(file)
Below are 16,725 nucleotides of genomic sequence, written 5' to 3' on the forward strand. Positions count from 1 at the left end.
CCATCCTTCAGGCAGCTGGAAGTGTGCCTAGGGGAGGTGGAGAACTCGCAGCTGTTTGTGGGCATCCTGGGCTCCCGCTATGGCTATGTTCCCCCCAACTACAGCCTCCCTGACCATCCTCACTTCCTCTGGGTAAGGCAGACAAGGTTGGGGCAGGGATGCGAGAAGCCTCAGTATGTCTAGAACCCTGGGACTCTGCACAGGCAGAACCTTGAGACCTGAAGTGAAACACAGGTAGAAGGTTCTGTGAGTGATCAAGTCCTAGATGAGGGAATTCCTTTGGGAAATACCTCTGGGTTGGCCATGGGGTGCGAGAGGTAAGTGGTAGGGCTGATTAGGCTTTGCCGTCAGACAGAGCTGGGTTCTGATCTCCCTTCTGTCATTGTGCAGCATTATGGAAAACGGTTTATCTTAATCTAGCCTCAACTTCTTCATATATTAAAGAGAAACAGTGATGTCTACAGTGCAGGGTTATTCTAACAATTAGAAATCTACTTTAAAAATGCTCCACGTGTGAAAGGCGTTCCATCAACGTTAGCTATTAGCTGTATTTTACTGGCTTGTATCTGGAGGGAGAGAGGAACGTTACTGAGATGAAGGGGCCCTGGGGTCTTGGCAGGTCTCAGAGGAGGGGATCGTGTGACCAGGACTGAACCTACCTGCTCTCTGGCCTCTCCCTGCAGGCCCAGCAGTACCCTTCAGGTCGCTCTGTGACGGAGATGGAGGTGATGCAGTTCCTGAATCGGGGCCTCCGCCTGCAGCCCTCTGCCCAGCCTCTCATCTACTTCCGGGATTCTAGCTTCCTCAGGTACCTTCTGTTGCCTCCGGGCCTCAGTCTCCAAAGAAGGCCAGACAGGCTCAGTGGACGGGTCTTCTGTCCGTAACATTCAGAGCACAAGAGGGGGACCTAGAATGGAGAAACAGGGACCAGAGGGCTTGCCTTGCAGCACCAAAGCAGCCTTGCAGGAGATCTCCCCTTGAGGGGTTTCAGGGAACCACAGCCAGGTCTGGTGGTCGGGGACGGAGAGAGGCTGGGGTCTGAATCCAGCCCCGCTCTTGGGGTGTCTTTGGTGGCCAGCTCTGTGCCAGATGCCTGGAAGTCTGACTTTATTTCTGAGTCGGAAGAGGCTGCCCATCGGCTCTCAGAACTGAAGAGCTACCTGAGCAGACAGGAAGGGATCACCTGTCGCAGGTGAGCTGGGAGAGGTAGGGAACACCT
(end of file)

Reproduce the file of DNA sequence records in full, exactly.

Below are 16,725 nucleotides of genomic sequence, written 5' to 3' on the forward strand. Positions count from 1 at the left end.
CCATCCTTCAGGCAGCTGGAAGTGTGCCTAGGGGAGGTGGAGAACTCGCAGCTGTTTGTGGGCATCCTGGGCTCCCGCTATGGCTATGTTCCCCCCAACTACAGCCTCCCTGACCATCCTCACTTCCTCTGGGTAAGGCAGACAAGGTTGGGGCAGGGATGCGAGAAGCCTCAGTATGTCTAGAACCCTGGGACTCTGCACAGGCAGAACCTTGAGACCTGAAGTGAAACACAGGTAGAAGGTTCTGTGAGTGATCAAGTCCTAGATGAGGGAATTCCTTTGGGAAATACCTCTGGGTTGGCCATGGGGTGCGAGAGGTAAGTGGTAGGGCTGATTAGGCTTTGCCGTCAGACAGAGCTGGGTTCTGATCTCCCTTCTGTCATTGTGCAGCATTATGGAAAACGGTTTATCTTAATCTAGCCTCAACTTCTTCATATATTAAAGAGAAACAGTGATGTCTACAGTGCAGGGTTATTCTAACAATTAGAAATCTACTTTAAAAATGCTCCACGTGTGAAAGGCGTTCCATCAACGTTAGCTATTAGCTGTATTTTACTGGCTTGTATCTGGAGGGAGAGAGGAACGTTACTGAGATGAAGGGGCCCTGGGGTCTTGGCAGGTCTCAGAGGAGGGGATCGTGTGACCAGGACTGAACCTACCTGCTCTCTGGCCTCTCCCTGCAGGCCCAGCAGTACCCTTCAGGTCGCTCTGTGACGGAGATGGAGGTGATGCAGTTCCTGAATCGGGGCCTCCGCCTGCAGCCCTCTGCCCAGCCTCTCATCTACTTCCGGGATTCTAGCTTCCTCAGGTACCTTCTGTTGCCTCCGGGCCTCAGTCTCCAAAGAAGGCCAGACAGGCTCAGTGGACGGGTCTTCTGTCCGTAACATTCAGAGCACAAGAGGGGGACCTAGAATGGAGAAACAGGGACCAGAGGGCTTGCCTTGCAGCACCAAAGCAGCCTTGCAGGAGATCTCCCCTTGAGGGGTTTCAGGGAACCACAGCCAGGTCTGGTGGTCGGGGACGGAGAGAGGCTGGGGTCTGAATCCAGCCCCGCTCTTGGGGTGTCTTTGGTGGCCAGCTCTGTGCCAGATGCCTGGAAGTCTGACTTTATTTCTGAGTCGGAAGAGGCTGCCCATCGGCTCTCAGAACTGAAGAGCTACCTGAGCAGACAGGAAGGGATCACCTGTCGCAGGTGAGCTGGGAGAGGTAGGGAACACCT